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Everything you need to know about car loan specials

Don’t make the mistake of signing up for the first car special you see. You might think you’re being offered a good deal – but if you don’t shop around, how would you know?

A lot of people don’t realise that lenders regularly offer car loan specials. Why? Well, the market is competitive and these lenders want to grow their market share. That means that if you take your time to do your research, you might discover that various lenders have unveiled limited-time specials that are significantly better than anything they usually offer.

Some of these lenders might be offering interest rate reductions; others might be offering fee reductions. Cash rebates or gifts might also be on the menu.

Whatever the offer – why wouldn’t you at least consider it?

Special deals aren’t always better deals

Just as you shouldn’t jump at the first car loan you see, you also shouldn’t jump at the first car loan special you see.

There are two reasons why you want to stop and think. First, there might be better car loan specials out there. Second, one lender’s special deal might actually be inferior to another lender’s regular offer.

Yes, it’s true: there are some lenders that provide such good value that they don’t have to offer car loan specials to stand out from the market.

So once you’ve finished scanning this page for car loan specials, make sure you visit RateCity’s online car loan comparison tool. This tool will allow you to compare dozens and dozens of loans according to six different criteria:

  • Advertised interest rate
  • Comparison interest rate
  • Monthly repayment
  • Upfront fees
  • Ongoing fees
  • Loan amount

This might confirm that there are, indeed, regular car loan offers out there that are superior to the car loan specials currently being offered.

Don’t let car loan lenders take you for a ride

As you peruse the car loan specials on offer, don’t forget that conditions will almost certainly apply. For example, an interest rate reduction might be temporary; or a fee reduction might apply only if you borrow a certain amount of money. So it pays to read the fine print.

You also need to understand the difference between advertised rates and comparison rates, because lenders might use a bait-and-switch trick to make a car loan special seem better than it is.

The advertised rate is the interest rate you’ll be charged. But this can give a misleading view of the damage to your wallet, because it doesn’t include fees and charges. The comparison rate, though, does include these extra costs, which is why many people regard the comparison rate as the ‘real’ interest rate.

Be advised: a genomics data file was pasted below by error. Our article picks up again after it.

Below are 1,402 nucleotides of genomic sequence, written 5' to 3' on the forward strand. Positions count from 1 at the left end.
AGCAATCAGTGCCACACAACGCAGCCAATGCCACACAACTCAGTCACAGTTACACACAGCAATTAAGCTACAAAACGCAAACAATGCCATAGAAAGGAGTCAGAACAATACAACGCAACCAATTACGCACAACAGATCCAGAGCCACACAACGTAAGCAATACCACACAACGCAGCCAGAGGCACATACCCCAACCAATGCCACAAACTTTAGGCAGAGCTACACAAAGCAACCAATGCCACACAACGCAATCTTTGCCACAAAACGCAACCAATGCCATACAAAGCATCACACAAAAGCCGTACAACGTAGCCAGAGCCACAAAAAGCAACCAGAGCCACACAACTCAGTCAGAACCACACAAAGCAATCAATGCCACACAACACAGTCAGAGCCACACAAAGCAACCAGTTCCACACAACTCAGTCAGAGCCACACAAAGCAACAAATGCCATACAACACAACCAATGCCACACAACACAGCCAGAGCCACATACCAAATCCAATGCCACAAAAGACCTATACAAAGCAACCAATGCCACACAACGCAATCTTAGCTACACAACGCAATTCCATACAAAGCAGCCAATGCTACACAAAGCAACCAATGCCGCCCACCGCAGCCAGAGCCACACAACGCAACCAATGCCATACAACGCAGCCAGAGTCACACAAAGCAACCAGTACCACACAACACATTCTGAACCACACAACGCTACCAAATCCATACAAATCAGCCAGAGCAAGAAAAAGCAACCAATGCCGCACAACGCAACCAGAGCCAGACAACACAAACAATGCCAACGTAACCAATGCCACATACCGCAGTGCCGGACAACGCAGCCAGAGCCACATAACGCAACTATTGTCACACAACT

Why is that relevant? Well, a lender might triumphantly announce that it has temporarily reduced its car loan interest rate from, say, 6.50 per cent to 6.00 per cent – but its fees might be so high that the loan might have a comparison rate of 7.00 per cent. Meanwhile, another lender might offer a product that has an advertised rate of 6.20 per cent and a comparison rate of 6.40 per cent. Effectively, then, the cheaper rate would be the dearer rate and vice versa.

Spread your net even wider

There are two other ways you can go about getting a better car loan deal.

First, don’t be afraid to tell lenders that they’ll have to lower their rate and/or reduce their fees if they want to win your business. The market is competitive, so many lenders will agree to your terms to prevent you from going to a rival. And if they don’t – well, you haven’t lost anything.

Second, you can ask a finance broker to conduct the research and negotiations on your behalf. Brokers are finance professionals who are accredited to work with a range of lenders. Their job is to understand your unique financial circumstances and goals, and to then recommend loans that are best suited to your individual needs. Also, most finance brokers don’t charge consumers, because they generally make their money by collecting commissions from lenders.

Both the ideas mentioned above might ultimately produce a superior loan than any of the car loan specials currently on the market. But if they don’t, you always have the option of taking up one of the car loan specials after all.

The moral of the story is to do your research and take your time before signing up for a car loan. You could save hundreds of dollars in the process.